MIAMI (AP) -- The father of a college student whose suicide was broadcast live over a webcam said Saturday he was appalled by the virtual audience that egged on his son and called for tougher regulation of Internet sites.
Abraham Biggs Sr. said those who watched and the Web site operators share some blame in his 19-year-old son's death.
"I think they are all equally wrong," he said. "It's a person's life that we're talking about. And as a human being, you don't watch someone in trouble and sit back and just watch."
Police found Abraham Biggs Jr. dead in his father's bed Wednesday, 12 hours after he first declared on the Web site for bodybuilders that he planned to take his own life. He took a fatal drug overdose in front of an Internet audience. Although some viewers contacted the Web site to notify police, authorities did not reach his house in time.
Biggs, who has said he was at work during the episode, said he had not known about his son's online presence.
"I think after this incident and probably other incidents that have occurred in the past, they all point to some kind of regulation is necessary," Biggs said. "I think it is wrong to have this happen for hours without any action being taken from the people in charge. Where were they all the time?"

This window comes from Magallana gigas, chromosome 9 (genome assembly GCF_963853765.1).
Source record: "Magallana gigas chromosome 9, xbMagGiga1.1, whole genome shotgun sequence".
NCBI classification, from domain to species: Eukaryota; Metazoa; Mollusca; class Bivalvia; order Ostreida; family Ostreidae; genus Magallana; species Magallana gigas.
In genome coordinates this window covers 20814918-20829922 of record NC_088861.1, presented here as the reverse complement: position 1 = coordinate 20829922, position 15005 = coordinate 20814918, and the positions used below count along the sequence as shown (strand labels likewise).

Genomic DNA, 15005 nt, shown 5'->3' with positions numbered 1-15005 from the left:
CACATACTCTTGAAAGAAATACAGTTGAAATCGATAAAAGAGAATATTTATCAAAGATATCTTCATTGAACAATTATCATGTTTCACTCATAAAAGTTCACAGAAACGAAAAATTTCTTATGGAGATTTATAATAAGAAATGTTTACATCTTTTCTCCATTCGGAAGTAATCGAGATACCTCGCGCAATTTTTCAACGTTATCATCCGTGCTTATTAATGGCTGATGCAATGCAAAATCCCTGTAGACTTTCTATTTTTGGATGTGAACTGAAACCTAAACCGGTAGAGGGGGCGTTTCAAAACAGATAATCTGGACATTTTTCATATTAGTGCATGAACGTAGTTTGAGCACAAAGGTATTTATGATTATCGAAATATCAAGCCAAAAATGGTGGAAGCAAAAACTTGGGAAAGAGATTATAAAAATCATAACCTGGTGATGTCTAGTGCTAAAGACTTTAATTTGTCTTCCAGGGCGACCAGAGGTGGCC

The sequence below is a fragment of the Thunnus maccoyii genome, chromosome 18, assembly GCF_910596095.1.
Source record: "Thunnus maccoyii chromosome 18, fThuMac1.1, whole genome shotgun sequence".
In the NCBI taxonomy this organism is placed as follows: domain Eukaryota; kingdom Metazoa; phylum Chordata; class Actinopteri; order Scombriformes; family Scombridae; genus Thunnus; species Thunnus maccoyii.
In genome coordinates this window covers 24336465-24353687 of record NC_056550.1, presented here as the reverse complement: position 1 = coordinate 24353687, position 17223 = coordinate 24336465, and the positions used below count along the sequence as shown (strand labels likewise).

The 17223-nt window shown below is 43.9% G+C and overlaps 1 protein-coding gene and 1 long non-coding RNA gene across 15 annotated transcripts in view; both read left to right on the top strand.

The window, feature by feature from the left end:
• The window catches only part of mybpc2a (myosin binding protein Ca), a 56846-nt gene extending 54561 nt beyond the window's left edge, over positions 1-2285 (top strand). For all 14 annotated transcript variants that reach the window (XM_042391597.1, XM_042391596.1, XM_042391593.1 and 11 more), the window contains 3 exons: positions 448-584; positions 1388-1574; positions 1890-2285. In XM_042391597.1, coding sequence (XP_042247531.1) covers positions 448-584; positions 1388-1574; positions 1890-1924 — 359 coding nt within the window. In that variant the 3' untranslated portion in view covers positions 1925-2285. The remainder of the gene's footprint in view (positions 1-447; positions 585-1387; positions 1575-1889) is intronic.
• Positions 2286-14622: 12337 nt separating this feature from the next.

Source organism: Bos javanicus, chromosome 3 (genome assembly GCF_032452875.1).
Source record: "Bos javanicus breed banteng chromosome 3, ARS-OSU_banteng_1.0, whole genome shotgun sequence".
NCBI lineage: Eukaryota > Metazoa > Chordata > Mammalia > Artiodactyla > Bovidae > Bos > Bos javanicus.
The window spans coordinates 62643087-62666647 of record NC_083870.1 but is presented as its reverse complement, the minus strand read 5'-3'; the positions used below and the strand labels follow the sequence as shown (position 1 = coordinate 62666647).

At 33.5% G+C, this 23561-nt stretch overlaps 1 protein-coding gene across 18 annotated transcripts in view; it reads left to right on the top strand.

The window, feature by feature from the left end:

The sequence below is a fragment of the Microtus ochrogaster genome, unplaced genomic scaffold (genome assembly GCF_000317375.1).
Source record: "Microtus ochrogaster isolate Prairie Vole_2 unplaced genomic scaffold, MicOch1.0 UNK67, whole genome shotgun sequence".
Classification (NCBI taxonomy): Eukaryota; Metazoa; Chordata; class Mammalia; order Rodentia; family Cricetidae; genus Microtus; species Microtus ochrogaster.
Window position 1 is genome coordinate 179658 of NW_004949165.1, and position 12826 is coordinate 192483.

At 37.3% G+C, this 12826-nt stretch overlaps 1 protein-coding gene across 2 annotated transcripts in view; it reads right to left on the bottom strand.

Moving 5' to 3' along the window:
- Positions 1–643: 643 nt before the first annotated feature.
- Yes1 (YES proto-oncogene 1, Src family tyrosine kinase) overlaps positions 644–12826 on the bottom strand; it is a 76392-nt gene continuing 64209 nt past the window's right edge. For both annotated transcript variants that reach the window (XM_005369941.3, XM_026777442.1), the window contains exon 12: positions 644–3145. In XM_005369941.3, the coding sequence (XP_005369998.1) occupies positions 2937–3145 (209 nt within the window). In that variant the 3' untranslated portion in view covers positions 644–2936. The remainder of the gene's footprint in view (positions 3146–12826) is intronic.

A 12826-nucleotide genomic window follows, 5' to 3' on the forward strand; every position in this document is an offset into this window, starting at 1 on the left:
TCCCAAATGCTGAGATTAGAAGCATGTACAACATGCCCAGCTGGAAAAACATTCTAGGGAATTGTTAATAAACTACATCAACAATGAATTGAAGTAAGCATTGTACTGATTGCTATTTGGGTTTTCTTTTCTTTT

The younger Biggs posted a link from the Web site to Justin.tv, which allows users to broadcast live with their webcams.
A computer user who claimed to have watched said that after swallowing some pills, Biggs went to sleep and appeared to be breathing for a few hours while others cracked jokes. Some users told investigators they did not take him seriously because he had threatened suicide on the site before.
Biggs Sr. said he believes the webcast was a cry for help.
"But rather than get help, he was ignored," Biggs said. "I would not want to see anything like that on the Internet and not try and get help for that young man. I think that's what the average person would do. Any normal person would do. I'm really appalled."
Biggs Sr. said funeral arrangements have not yet been set for his son, who he said loved helping others.
"He was a good kid. Good kid," Biggs Sr. said. "It's a shame I wasn't there to help him. It's a big loss to me. I wish I was there to help him - since nobody else would."
An autopsy concluded Biggs died from a combination of opiates and benzodiazepine, which his family said was prescribed for his bipolar disorder.
"Abe, i still wish this was all a joke," a friend wrote on the teenager's MySpace page.
It is unclear how many people watched it happen. The Web site would not say how many people were watching the broadcast. The site as a whole had 672,000 unique visitors in October, according to Nielsen.
Biggs was not the first person to commit suicide with a webcam rolling. But the drawn-out drama - and the reaction of those watching - was seen as an extreme example of young people's penchant for sharing intimate details about themselves over the Internet.